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    Quote Originally Posted by tyuolio View Post
    2. A fence 24 feet tall runs parallel to a tall building at a distance of 6 ft from the building.

    We wish to find the length of the shortest ladder that will reach from the ground over the fence to the wall of the building.
    [A] First, find a formula for the length of the ladder in terms of θ. (Hint: split the ladder into 2 parts.)
    L(theta) = ?
    [b] Now, find the derivative, L'(θ).
    L'(theta) = ?
    [C] Once you find the value of θ that makes L'(θ)=0, substitute that into your original function to find the length of the shortest ladder. (Give your answer accurate to 5 decimal places.)
    L(theta(min)) is about ____?___ ft
    Now i could sware i've seen this question posted around here some time ago. but nevermind.

    For problems like these, ALWAYS DRAW A DIAGRAM. see the diagram below:

    I labeled the appropriate angle t for theta. Note that we form two similar triagles, i called one A and one B. The hypotenuse of A is a and the hypotenuse of B is b. so we have the length of the ladder as a + b.

    usinf trig ratios we will realize that:

    in triagle A, the side opposite to t is 24, therefore we have:

    sin(t) = 24/a
    => a = 24/sin(t)

    in triangle B, the base is 6, therefore we have:

    cos(t) = 6/b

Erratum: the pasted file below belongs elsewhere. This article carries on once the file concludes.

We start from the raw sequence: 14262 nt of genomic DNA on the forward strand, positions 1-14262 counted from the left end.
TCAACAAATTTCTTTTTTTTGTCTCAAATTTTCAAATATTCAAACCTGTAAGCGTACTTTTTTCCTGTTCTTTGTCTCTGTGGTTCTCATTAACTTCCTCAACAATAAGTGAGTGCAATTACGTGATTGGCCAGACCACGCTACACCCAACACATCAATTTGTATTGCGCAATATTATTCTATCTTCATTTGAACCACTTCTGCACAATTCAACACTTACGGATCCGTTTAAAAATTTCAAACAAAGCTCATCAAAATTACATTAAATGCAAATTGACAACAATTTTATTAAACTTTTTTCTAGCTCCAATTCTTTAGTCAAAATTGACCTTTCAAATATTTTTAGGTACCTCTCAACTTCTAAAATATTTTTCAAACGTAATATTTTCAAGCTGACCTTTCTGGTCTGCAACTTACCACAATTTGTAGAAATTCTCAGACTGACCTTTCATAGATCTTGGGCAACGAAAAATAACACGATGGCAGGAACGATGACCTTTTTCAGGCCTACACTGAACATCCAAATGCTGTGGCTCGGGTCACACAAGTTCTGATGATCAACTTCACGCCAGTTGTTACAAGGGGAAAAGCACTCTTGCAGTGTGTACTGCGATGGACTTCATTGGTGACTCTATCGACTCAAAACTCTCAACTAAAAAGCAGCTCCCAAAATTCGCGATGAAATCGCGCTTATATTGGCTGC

=> b = 6/cos(t)

    therefore, the length of the ladder is given by:

    L(t) = a + b = 24/sin(t) + 6/cos(t)

    i think you can take it from here
    Attached Thumbnails Attached Thumbnails Calculus: Chain Rules and Implicit Differentiation-ladder.gif  
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  7. #7
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    Quote Originally Posted by Jhevon View Post
    Now i could sware i've seen this question posted around here some time ago. but nevermind.

    For problems like these, ALWAYS DRAW A DIAGRAM. see the diagram below:

    I labeled the appropriate angle t for theta. Note that we form two similar triagles, i called one A and one B. The hypotenuse of A is a and the hypotenuse of B is b. so we have the length of the ladder as a + b.

    usinf trig ratios we will realize that:

    in triagle A, the side opposite to t is 24, therefore we have:

    sin(t) = 24/a
    => a = 24/sin(t)

    in triangle B, the base is 6, therefore we have:

    cos(t) = 6/b
    => b = 6/cos(t)

    therefore, the length of the ladder is given by:

    L(t) = a + b = 24/sin(t) + 6/cos(t)

    i think you can take it from here
    awesome. thank you very much jhevon.